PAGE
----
Novelists create worlds we get lost in, but some novelists get lost in our worlds, too.
Michelle Richmond wrote her bestselling novel The Year of Fog about Ocean Beach. And she's set her new thriller Golden State right here in SF, on the day Californians vote to secede from the U.S.
The longtime Bay Area resident tells us where she feels most inspired, from dive bars to secret graveyards to a dinner-only diner gem.
What are your top 3 places not to miss in the Sunset?
Java Beach. The messy, salty, creamy veggie bagel: yum. If you sit outside, you can watch (and listen to) the trains on the N-Judah turnabout.
Polly Ann’s. I just love the devil-may-care bliss of spinning the wheel and landing on something that no one has tasted since Schwarzenegger was in office.
Ocean Beach. It’s cold and foggy and there’s graffiti everywhere and the waves may kill you, it smells of creosote (in a good way), and it’s a stunningly beautiful beach perched on the edge of the continent, right here in our city. It is completely awe-inspiring.
In Golden State, you write about a late-night DJ in SF and even include a playlist in the back of the book. Could you name three songs that capture the spirit of your novel?
“Haight Street Bus Ride,” by Walty; “Late Great Golden State,” by Dwight Yoakam; and “I Heart California,” by Admiral Radley.
What’s your most memorable dive bar in SF?
Hockey Haven in the Outer Richmond is the antidote to SF’s swanky mixologist culture. You can smell the salt air and talk to the neighborhood folks. There might be some futbol on the TV, but it’s not a sports bar. It’s more a have-a-beer-or-whiskey-in-the-friendly-dark bar. It doesn’t hurt that it’s right across the street from the Balboa Theatre.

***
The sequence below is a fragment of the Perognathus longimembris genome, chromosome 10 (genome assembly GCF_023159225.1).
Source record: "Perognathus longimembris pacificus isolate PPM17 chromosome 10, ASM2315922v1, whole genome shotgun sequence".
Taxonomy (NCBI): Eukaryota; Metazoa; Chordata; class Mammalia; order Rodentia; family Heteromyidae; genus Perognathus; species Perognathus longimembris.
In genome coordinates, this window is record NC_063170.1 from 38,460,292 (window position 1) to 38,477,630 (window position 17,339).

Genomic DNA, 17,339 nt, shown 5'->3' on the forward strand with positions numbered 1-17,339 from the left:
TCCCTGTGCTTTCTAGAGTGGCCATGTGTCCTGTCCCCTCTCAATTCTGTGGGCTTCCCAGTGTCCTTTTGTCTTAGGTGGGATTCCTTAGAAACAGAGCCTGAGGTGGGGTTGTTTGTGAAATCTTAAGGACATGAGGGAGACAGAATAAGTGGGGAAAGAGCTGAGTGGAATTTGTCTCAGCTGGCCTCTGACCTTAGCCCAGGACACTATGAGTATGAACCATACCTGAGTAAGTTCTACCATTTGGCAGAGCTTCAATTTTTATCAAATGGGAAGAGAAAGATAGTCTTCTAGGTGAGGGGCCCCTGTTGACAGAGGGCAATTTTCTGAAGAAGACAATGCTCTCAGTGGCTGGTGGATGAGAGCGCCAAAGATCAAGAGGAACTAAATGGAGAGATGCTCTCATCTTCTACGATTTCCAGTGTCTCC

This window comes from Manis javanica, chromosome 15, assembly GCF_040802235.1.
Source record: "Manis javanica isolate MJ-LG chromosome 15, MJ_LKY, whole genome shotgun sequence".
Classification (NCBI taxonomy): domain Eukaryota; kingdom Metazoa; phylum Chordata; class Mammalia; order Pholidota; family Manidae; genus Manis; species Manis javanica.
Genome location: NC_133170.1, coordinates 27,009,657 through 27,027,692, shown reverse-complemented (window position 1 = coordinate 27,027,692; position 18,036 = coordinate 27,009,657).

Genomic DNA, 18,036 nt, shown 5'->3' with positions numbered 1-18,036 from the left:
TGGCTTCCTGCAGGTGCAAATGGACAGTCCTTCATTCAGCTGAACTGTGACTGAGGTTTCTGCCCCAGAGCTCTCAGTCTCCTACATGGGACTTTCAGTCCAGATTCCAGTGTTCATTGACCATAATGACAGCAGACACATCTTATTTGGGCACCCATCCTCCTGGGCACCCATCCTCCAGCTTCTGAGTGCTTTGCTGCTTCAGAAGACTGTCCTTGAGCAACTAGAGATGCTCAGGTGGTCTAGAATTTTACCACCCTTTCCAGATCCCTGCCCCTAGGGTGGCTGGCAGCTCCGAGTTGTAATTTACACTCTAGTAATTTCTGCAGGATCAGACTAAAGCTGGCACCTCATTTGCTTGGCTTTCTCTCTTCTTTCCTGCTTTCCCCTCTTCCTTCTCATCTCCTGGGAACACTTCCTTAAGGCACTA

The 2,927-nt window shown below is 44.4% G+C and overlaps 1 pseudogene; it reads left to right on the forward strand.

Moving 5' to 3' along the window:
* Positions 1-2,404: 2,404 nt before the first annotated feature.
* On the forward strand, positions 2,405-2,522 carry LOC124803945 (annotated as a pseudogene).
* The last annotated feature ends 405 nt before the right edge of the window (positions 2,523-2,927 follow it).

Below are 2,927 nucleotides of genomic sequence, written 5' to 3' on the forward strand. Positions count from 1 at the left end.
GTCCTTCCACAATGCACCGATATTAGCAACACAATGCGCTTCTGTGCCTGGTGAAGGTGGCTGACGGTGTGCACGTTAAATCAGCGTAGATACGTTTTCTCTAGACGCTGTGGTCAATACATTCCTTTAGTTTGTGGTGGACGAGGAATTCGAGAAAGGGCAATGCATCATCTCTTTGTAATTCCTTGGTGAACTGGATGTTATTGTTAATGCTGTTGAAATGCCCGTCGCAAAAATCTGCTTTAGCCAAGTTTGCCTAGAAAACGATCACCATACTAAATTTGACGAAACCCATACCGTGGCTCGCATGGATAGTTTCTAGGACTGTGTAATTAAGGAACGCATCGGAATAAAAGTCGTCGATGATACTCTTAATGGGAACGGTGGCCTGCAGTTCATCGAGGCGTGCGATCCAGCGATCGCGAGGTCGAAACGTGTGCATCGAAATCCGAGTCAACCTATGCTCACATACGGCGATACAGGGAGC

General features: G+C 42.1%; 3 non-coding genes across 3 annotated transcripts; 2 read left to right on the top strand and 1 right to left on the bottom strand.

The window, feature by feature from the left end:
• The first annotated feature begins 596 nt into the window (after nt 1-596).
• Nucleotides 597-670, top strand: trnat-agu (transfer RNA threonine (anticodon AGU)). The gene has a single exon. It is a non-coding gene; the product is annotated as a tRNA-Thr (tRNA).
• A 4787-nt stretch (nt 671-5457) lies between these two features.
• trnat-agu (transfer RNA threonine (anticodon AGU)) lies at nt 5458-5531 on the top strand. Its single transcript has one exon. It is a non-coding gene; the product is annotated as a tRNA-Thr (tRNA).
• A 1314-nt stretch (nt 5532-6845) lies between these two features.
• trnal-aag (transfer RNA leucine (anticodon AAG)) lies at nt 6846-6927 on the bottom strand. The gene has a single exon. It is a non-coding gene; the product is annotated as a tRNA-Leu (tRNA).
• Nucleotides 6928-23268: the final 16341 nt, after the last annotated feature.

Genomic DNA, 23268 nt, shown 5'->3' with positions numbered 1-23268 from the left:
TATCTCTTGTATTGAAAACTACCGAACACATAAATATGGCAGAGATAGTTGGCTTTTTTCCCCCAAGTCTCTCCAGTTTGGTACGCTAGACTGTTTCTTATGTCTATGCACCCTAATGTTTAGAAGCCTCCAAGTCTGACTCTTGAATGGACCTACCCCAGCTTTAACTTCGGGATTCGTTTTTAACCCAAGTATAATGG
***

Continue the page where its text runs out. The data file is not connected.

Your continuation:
Do you have any favorite hidden or secret spots locals might not be aware of?
Cajun Pacific at 47th and Irving. They're only open in the evening, and the menu changes weekly. Being from the Gulf Coast, the Creole-inspired dishes like oysters bienville and crawfish etouffee (that's crawdads, if you're from my neck of the woods) always make me feel at home. Nothing pretentious. They fry stuff and grill it and slather it in barbecue sauce and butter and make it taste really damn good.
Any other places off the beaten path?
Down at the end of Sloat Blvd, along the ever-eroding beach, look for old gravestones that were used to shore up the seawall in the early 1900s, when the city passed a law against having bodies buried within city limits. Thousands of the departed were moved to Colma (while many of the indigents were left where they lay), but many of the gravestones got recycled for various city projects, including the Ocean Beach seawall. It's amazing what you'll find hidden in the sand — from pieces of wrecked ships, to tombstones, to remnants of the batteries from when the U.S. expected to be invaded by sea.